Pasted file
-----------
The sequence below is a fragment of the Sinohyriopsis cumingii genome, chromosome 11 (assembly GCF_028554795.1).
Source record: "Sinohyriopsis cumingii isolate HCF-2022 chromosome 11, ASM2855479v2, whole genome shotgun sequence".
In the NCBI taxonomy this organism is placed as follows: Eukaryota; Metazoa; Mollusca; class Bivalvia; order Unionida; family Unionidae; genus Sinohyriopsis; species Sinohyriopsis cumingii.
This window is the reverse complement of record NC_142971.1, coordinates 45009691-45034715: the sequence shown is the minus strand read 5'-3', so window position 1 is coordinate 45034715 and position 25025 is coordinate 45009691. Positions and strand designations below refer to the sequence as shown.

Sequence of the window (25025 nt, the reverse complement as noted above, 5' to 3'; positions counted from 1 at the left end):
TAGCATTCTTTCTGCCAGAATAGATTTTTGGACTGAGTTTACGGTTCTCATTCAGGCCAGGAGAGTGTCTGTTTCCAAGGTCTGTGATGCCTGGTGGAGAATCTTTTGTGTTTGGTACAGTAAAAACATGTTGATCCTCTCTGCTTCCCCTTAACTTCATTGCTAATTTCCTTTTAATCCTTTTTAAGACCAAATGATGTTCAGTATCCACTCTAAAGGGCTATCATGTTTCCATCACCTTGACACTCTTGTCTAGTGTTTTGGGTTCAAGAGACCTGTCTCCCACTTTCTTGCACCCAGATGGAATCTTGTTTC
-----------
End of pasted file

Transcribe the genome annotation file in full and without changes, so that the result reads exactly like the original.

The sequence below is a fragment of the Sinohyriopsis cumingii genome, chromosome 11 (assembly GCF_028554795.1).
Source record: "Sinohyriopsis cumingii isolate HCF-2022 chromosome 11, ASM2855479v2, whole genome shotgun sequence".
In the NCBI taxonomy this organism is placed as follows: Eukaryota; Metazoa; Mollusca; class Bivalvia; order Unionida; family Unionidae; genus Sinohyriopsis; species Sinohyriopsis cumingii.
This window is the reverse complement of record NC_142971.1, coordinates 45009691-45034715: the sequence shown is the minus strand read 5'-3', so window position 1 is coordinate 45034715 and position 25025 is coordinate 45009691. Positions and strand designations below refer to the sequence as shown.

Sequence of the window (25025 nt, the reverse complement as noted above, 5' to 3'; positions counted from 1 at the left end):
TAGCATTCTTTCTGCCAGAATAGATTTTTGGACTGAGTTTACGGTTCTCATTCAGGCCAGGAGAGTGTCTGTTTCCAAGGTCTGTGATGCCTGGTGGAGAATCTTTTGTGTTTGGTACAGTAAAAACATGTTGATCCTCTCTGCTTCCCCTTAACTTCATTGCTAATTTCCTTTTAATCCTTTTTAAGACCAAATGATGTTCAGTATCCACTCTAAAGGGCTATCATGTTTCCATCACCTTGACACTCTTGTCTAGTGTTTTGGGTTCAAGAGACCTGTCTCCCACTTTCTTGCACCCAGATGGAATCTTGTTTC